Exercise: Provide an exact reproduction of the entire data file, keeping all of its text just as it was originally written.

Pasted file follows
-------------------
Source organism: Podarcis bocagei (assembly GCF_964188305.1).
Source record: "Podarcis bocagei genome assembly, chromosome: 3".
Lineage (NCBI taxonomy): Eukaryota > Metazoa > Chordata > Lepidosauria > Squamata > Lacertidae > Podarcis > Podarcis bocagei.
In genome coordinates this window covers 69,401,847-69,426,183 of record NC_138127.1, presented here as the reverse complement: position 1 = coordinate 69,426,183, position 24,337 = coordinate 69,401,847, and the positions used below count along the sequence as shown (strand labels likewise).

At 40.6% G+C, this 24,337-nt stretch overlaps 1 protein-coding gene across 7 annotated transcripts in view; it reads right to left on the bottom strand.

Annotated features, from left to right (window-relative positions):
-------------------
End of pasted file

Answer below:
Source organism: Podarcis bocagei (assembly GCF_964188305.1).
Source record: "Podarcis bocagei genome assembly, chromosome: 3".
Lineage (NCBI taxonomy): Eukaryota > Metazoa > Chordata > Lepidosauria > Squamata > Lacertidae > Podarcis > Podarcis bocagei.
In genome coordinates this window covers 69,401,847-69,426,183 of record NC_138127.1, presented here as the reverse complement: position 1 = coordinate 69,426,183, position 24,337 = coordinate 69,401,847, and the positions used below count along the sequence as shown (strand labels likewise).

At 40.6% G+C, this 24,337-nt stretch overlaps 1 protein-coding gene across 7 annotated transcripts in view; it reads right to left on the bottom strand.

Annotated features, from left to right (window-relative positions):